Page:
I am a lover of stories and often find myself drifting into worlds outside my reality. My young mind fought to protect Gotham City, sailed aboard the Pequod with Captain Ahab, traveled time with Billy Pilgrim, mourned the loss of Professor Snape, and fought beside Odysseus so he could return to his beloved Penelope.
Outside of the realm of literature, I am also a wanderer, collecting stories of those I have the pleasure to meet. Upon graduating college in New York in May 2012, I engaged in a major adventure – moving from Westborough, Massachusetts to Jackson, Mississippi – as part of the ISJL Education Fellowship.
The only thing I had to rely on were the stories I had read of the Mississippi – Aibileen bravely advocating for her fellow maids, the stream of consciousness surrounding the passing of Addie Bundren, and the adventures of Tom Sawyer and Huck Finn (on the Mississippi River and not in the state, a subtle geographical distinction I initially failed to grasp). I knew Mississippi in books.
Upon arrival, I expected to be an outsider. I dreamed of absorbing the idyllic South as if I was reading it in a book, surveying the lives of the Magnolia State residents, seeing their narrative as separate from my own. What I found could not have been further from my hypothesis.
The last two years, my story has become our story, the Fellowship chapter. This is the story of five people from different walks charting undiscovered and rediscovered worlds together. The story of sharing, spreading, and discovering Jewish wisdom and knowledge throughout the South, sometimes in the most unexpected places. That of leading song sessions and musical experiences, or Geocaching to explore Passover. We deduced that there are over a hundred different ways to eat grits and that flight times are negotiable. We found love and support in our communities – and strength and family in our relationship with each other.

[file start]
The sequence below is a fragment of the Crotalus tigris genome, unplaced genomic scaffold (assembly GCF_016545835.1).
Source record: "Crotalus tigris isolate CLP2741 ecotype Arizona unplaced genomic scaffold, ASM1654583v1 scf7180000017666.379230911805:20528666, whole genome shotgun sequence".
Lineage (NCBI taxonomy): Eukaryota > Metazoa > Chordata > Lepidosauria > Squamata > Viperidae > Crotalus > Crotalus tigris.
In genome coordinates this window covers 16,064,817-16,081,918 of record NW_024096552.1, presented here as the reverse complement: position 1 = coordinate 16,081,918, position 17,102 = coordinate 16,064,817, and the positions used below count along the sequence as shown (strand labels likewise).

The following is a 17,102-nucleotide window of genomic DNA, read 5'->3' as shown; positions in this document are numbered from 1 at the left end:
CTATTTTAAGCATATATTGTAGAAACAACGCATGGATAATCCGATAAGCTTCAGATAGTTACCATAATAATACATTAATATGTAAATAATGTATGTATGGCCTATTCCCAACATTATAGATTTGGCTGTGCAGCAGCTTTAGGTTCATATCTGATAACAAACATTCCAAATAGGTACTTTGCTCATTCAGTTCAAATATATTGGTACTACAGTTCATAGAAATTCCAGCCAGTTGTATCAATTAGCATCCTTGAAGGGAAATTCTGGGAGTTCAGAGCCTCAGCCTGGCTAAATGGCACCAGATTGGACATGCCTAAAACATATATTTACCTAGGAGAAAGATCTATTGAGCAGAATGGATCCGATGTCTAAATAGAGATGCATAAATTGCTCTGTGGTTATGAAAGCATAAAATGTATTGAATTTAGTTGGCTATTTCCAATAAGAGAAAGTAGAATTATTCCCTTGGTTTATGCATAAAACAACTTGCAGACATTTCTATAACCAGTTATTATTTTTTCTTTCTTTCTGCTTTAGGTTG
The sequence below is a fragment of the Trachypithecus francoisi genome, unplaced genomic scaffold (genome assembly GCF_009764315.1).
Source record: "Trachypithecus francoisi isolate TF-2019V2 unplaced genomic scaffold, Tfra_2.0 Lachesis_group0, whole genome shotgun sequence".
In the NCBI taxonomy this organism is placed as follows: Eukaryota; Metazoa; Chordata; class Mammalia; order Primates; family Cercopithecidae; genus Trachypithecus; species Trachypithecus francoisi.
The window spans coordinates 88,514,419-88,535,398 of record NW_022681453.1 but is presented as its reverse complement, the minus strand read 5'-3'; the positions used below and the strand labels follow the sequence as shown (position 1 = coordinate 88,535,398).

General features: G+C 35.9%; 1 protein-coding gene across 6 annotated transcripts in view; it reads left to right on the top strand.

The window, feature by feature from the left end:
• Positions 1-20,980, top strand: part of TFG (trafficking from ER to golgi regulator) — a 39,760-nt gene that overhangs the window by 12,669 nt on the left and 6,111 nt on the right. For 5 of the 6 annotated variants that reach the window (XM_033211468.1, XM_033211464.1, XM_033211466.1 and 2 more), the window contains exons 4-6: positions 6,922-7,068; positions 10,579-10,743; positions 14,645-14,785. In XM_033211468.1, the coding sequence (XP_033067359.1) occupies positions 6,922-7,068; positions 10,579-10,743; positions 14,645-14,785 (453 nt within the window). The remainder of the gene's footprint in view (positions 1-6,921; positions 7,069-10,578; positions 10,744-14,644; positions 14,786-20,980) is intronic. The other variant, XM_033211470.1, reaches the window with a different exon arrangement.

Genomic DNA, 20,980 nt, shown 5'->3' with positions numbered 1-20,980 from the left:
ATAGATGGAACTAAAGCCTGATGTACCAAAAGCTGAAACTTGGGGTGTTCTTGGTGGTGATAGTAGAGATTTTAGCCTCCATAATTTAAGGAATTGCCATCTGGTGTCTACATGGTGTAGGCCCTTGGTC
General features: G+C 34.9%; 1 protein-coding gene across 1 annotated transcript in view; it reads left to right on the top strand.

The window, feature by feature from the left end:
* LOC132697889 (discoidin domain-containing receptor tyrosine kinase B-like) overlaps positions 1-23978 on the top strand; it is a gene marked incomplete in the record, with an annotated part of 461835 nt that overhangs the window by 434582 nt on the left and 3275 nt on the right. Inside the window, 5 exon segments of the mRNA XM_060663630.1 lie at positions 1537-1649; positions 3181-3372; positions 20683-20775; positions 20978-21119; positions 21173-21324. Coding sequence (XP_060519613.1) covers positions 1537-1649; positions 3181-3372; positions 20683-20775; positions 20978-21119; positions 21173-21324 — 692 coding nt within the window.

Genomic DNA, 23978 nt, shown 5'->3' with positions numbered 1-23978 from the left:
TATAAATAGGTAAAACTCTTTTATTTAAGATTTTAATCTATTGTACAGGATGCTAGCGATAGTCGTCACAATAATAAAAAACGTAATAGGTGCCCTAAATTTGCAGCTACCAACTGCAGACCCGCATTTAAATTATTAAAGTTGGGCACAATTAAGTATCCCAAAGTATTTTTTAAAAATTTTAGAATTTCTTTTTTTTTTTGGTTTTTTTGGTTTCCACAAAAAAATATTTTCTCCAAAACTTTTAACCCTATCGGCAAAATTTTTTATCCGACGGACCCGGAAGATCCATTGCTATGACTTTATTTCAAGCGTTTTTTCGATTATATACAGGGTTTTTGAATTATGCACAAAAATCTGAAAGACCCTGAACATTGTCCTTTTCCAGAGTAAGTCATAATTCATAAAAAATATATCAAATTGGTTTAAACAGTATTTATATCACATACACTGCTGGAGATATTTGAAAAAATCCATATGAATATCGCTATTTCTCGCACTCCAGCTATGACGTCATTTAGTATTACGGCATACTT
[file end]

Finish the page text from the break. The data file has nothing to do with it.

And now, our stories diverge, as my fellow Fellows and I all prepare to begin our next chapters.
Sam will travel to Baltimore, MD to begin her studies at the University of Maryland School of Social Work.
Adam’s next chapter takes him Memphis, to begin his training to work in Development for the Pi Kappa Alpha Fraternity.
Dan’s story will have him teaching high school history in a public school in the DC area, bringing along the skills and ideas he learned in the fellowship.
Elaine, too, will continue teaching, and she’s going to be doing it in an exciting new Jewish setting up in Boulder, Colorado, working as the Adventure Educator with the Adventure Rabbi program.
And my story takes me back up North, to the Big Apple, where I will begin my graduate work in Education and Jewish Studies at NYU’s Steinhardt School of Culture, Education and Human Development.
Who knows where our stories will take us? Wherever they do, I’m glad to have spent this chapter in the Southern Jewish world.
In this final match-up, the game really came down to something simple: straight-up skills. So who was the ultimate player – underdog Devorah? Or long-time champ Moses? Let’s see how they measured up on the proverbial court:
Basket (ball): Moses has the one locked up. He started his life in a basket, y’all. That’s commitment. This one’s a slam dunk for Big M.